How the war on drunk driving was won

Blog by Nick Cowen: “…Viewed from the 1960s it might have seemed like ending drunk driving would be impossible. Even in the 1980s, the movement seemed unlikely to succeed and many researchers questioned whether it constituted a social problem at all.

Yet things did change: in 1980, 1,450 fatalities were attributed to drunk driving accidents in the UK. In 2020, there were 220. Road deaths in general declined much more slowly, from around 6,000 in 1980 to 1,500 in 2020. Drunk driving fatalities dropped overall and as a percentage of all road deaths.

The same thing happened in the United States, though not to quite the same extent. In 1980, there were around 28,000 drunk driving deaths there, while in 2020, there were 11,654. Despite this progress, drunk driving remains a substantial public threat, comparable in scale to homicide (of which in 2020 there were 594 in Britain and 21,570 in America).

Of course, many things have happened in the last 40 years that contributed to this reduction. Vehicles are better designed to prioritize life preservation in the event of a collision. Emergency hospital care has improved so that people are more likely to survive serious injuries from car accidents. But, above all, driving while drunk has become stigmatized.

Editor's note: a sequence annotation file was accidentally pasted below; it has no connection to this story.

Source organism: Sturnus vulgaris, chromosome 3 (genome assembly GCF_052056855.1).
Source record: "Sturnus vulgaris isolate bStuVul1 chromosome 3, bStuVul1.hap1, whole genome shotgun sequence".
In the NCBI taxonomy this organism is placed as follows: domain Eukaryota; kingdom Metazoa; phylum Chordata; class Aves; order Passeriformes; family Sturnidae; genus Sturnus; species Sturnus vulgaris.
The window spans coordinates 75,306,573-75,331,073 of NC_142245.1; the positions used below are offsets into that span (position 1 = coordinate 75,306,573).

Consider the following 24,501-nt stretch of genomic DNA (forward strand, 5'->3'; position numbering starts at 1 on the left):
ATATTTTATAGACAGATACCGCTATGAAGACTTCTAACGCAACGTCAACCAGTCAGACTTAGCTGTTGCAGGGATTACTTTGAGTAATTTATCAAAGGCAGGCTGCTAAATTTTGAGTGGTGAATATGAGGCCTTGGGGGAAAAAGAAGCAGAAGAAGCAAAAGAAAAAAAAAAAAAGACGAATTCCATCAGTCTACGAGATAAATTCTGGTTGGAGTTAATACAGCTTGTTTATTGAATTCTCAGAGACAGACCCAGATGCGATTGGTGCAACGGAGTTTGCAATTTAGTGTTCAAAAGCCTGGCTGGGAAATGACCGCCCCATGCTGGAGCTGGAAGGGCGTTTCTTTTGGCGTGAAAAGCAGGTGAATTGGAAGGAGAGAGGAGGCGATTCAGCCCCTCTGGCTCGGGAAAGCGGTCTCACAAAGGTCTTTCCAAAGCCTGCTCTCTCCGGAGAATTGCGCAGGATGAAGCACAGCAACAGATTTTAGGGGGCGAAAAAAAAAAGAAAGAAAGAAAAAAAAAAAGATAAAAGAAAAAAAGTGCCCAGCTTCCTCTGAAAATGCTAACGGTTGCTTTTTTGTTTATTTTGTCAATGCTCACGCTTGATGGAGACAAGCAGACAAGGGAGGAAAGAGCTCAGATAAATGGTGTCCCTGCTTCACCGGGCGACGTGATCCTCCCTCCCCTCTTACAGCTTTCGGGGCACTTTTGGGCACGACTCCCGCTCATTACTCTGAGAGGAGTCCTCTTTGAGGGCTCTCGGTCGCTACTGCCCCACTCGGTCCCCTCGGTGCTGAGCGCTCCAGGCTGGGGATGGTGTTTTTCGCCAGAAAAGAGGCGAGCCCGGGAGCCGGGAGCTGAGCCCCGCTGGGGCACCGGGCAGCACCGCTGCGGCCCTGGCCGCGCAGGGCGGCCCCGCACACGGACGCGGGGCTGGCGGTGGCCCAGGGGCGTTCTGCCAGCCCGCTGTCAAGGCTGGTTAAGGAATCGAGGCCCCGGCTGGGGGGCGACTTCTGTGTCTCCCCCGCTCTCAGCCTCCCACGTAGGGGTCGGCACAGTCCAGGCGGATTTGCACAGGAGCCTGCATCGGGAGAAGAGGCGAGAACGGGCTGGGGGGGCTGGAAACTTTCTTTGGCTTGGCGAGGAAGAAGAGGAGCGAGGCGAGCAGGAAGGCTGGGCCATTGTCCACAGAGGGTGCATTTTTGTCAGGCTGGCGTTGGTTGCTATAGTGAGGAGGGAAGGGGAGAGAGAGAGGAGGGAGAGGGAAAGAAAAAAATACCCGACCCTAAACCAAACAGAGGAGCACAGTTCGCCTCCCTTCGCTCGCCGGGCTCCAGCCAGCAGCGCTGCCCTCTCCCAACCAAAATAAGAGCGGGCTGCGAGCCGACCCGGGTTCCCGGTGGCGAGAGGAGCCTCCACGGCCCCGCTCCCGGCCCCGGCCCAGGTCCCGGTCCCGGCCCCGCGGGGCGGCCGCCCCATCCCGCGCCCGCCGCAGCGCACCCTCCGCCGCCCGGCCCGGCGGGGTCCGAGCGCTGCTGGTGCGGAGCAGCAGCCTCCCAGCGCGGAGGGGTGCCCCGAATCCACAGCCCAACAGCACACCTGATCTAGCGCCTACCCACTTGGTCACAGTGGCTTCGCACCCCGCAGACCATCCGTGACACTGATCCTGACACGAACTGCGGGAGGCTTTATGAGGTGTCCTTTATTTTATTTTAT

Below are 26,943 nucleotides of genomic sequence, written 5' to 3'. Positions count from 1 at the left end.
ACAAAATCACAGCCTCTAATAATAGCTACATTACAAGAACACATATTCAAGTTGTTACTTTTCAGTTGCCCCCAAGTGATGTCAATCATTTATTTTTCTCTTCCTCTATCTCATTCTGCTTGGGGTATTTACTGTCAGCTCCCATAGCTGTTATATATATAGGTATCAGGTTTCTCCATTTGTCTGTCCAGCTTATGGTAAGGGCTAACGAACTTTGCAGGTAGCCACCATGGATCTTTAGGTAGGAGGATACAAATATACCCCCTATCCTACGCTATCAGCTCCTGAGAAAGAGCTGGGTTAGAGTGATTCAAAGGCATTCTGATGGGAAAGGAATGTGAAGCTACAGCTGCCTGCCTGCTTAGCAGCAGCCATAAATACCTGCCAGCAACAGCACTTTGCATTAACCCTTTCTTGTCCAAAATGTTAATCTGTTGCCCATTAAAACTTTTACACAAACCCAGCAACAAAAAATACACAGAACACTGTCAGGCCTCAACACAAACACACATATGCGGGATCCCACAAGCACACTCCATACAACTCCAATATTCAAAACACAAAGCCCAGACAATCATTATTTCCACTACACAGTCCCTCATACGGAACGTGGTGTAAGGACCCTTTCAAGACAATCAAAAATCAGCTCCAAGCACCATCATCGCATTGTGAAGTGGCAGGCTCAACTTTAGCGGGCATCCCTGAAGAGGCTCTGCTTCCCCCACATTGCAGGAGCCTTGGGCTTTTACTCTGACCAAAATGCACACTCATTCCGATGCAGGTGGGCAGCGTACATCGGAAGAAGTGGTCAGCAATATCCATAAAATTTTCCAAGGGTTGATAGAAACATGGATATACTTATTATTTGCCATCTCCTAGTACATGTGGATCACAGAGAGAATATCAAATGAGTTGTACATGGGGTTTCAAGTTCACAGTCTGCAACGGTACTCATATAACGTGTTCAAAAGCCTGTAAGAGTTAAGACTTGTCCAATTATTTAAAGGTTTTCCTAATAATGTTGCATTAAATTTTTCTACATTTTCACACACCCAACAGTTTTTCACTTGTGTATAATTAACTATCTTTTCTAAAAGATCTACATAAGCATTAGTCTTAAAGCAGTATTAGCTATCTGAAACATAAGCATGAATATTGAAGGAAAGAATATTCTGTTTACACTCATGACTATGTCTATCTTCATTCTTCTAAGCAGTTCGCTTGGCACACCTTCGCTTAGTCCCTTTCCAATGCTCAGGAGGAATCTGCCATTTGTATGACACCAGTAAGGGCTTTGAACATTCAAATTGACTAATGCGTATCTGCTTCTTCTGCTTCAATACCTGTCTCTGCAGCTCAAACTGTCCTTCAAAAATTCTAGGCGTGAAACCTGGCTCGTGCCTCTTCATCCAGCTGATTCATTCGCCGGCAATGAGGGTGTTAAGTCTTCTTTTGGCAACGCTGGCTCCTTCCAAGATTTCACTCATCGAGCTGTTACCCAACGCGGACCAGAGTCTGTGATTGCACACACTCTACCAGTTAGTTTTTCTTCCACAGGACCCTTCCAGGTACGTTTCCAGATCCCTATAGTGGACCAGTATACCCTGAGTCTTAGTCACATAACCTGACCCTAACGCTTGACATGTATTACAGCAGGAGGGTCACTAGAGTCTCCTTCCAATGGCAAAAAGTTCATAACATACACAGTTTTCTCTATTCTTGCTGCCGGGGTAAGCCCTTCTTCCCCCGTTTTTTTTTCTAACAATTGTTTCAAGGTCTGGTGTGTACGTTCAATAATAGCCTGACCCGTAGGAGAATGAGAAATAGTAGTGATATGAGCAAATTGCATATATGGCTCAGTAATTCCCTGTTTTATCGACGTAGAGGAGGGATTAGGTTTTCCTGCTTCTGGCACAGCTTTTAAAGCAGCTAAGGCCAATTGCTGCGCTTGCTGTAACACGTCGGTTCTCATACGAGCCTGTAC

This stigma didn’t come from nowhere. Governments across the Western world, along with many civil society organizations, engaged in hard-hitting education campaigns about the risks of drunk driving. And they didn’t just talk. Tens of thousands of people faced criminal sanctions, and many were even put in jail.

Two underappreciated ideas stick out from this experience. First, deterrence works: incentives matter to offenders much more than many scholars found initially plausible. Second, the long-run impact that successful criminal justice interventions have is not primarily in rehabilitation, incapacitation, or even deterrence, but in altering the social norms around acceptable behavior…(More)”.

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